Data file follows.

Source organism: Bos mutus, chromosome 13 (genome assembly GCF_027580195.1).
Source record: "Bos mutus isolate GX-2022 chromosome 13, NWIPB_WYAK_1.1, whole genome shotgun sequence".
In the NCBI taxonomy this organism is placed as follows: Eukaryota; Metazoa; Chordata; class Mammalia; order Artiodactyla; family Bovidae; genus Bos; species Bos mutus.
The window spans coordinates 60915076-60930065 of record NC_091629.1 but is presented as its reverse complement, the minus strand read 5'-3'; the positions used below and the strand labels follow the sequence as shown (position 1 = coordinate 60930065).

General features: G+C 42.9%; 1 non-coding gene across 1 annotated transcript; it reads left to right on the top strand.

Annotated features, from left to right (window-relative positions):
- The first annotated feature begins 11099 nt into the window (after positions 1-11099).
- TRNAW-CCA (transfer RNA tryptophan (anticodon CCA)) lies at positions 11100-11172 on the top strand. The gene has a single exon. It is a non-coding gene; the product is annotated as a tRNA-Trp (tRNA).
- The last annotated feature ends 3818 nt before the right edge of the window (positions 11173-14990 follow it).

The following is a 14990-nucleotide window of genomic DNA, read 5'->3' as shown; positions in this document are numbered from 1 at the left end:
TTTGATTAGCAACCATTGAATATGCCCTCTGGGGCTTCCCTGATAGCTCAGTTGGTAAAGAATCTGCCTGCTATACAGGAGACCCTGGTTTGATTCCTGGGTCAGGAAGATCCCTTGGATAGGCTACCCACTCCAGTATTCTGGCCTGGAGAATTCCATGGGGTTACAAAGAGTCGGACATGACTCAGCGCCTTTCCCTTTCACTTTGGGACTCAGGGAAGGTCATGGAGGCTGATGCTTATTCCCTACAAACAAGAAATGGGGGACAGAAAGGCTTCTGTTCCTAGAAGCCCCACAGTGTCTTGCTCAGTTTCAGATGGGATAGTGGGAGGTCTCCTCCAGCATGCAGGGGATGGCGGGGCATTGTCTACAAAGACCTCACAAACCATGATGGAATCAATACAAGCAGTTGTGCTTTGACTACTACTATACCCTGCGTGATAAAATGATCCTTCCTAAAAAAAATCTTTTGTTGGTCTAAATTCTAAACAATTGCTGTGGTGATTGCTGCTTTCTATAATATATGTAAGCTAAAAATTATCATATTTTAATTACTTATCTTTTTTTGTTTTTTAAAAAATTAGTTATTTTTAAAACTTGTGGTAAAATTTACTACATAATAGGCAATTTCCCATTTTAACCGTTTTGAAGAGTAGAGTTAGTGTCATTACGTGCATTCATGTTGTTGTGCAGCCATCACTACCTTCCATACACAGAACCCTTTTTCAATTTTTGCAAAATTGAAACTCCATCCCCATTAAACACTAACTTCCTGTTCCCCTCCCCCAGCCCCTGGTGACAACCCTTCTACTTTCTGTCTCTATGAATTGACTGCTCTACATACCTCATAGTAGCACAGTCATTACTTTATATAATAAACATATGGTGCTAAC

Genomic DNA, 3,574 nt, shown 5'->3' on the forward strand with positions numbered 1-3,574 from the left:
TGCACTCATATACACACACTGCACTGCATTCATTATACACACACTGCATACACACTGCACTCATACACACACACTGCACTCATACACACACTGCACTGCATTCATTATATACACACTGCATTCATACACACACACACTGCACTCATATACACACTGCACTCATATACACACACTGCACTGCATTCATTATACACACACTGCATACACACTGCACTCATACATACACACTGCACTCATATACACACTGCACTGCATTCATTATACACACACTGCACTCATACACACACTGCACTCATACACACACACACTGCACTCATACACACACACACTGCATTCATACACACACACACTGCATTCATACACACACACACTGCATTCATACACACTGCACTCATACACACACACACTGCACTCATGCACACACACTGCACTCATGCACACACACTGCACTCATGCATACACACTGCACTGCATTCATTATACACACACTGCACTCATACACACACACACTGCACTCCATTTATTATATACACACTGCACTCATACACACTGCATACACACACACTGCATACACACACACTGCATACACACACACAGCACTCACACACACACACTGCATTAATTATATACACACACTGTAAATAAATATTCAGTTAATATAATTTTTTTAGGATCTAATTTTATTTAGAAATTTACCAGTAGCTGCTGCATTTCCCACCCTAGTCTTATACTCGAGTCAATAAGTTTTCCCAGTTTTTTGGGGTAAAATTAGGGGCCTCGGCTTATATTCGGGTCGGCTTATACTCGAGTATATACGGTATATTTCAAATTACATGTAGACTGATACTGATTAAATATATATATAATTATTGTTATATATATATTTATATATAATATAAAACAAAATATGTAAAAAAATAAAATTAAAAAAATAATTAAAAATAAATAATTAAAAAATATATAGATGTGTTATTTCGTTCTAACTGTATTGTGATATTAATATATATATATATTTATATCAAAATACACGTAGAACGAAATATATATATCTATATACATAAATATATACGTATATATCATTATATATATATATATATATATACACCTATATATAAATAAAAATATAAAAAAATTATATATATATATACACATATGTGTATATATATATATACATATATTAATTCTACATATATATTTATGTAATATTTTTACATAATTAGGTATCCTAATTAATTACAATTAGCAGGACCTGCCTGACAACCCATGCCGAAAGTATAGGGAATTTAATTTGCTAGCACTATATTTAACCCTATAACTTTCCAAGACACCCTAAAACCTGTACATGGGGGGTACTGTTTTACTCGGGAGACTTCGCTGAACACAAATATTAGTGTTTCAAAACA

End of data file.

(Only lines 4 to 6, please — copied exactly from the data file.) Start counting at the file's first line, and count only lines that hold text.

The window spans coordinates 60915076-60930065 of record NC_091629.1 but is presented as its reverse complement, the minus strand read 5'-3'; the positions used below and the strand labels follow the sequence as shown (position 1 = coordinate 60930065).

General features: G+C 42.9%; 1 non-coding gene across 1 annotated transcript; it reads left to right on the top strand.

Annotated features, from left to right (window-relative positions):